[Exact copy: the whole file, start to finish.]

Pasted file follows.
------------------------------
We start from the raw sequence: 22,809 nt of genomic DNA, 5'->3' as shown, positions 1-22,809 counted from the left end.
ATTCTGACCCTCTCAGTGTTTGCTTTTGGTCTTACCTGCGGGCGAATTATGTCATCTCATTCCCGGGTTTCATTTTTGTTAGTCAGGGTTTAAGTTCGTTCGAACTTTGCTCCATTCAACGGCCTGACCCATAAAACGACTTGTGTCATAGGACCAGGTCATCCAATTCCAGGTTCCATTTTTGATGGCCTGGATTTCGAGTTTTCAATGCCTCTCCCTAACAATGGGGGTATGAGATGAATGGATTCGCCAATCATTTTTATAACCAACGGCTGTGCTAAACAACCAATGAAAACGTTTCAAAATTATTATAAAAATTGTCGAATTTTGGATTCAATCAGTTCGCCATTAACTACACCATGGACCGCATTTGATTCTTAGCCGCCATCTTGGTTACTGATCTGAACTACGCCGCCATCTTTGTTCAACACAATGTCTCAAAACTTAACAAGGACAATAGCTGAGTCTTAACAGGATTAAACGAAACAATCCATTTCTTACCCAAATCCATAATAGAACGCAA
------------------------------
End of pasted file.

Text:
We start from the raw sequence: 22,809 nt of genomic DNA, 5'->3' as shown, positions 1-22,809 counted from the left end.
ATTCTGACCCTCTCAGTGTTTGCTTTTGGTCTTACCTGCGGGCGAATTATGTCATCTCATTCCCGGGTTTCATTTTTGTTAGTCAGGGTTTAAGTTCGTTCGAACTTTGCTCCATTCAACGGCCTGACCCATAAAACGACTTGTGTCATAGGACCAGGTCATCCAATTCCAGGTTCCATTTTTGATGGCCTGGATTTCGAGTTTTCAATGCCTCTCCCTAACAATGGGGGTATGAGATGAATGGATTCGCCAATCATTTTTATAACCAACGGCTGTGCTAAACAACCAATGAAAACGTTTCAAAATTATTATAAAAATTGTCGAATTTTGGATTCAATCAGTTCGCCATTAACTACACCATGGACCGCATTTGATTCTTAGCCGCCATCTTGGTTACTGATCTGAACTACGCCGCCATCTTTGTTCAACACAATGTCTCAAAACTTAACAAGGACAATAGCTGAGTCTTAACAGGATTAAACGAAACAATCCATTTCTTACCCAAATCCATAATAGAACGCAA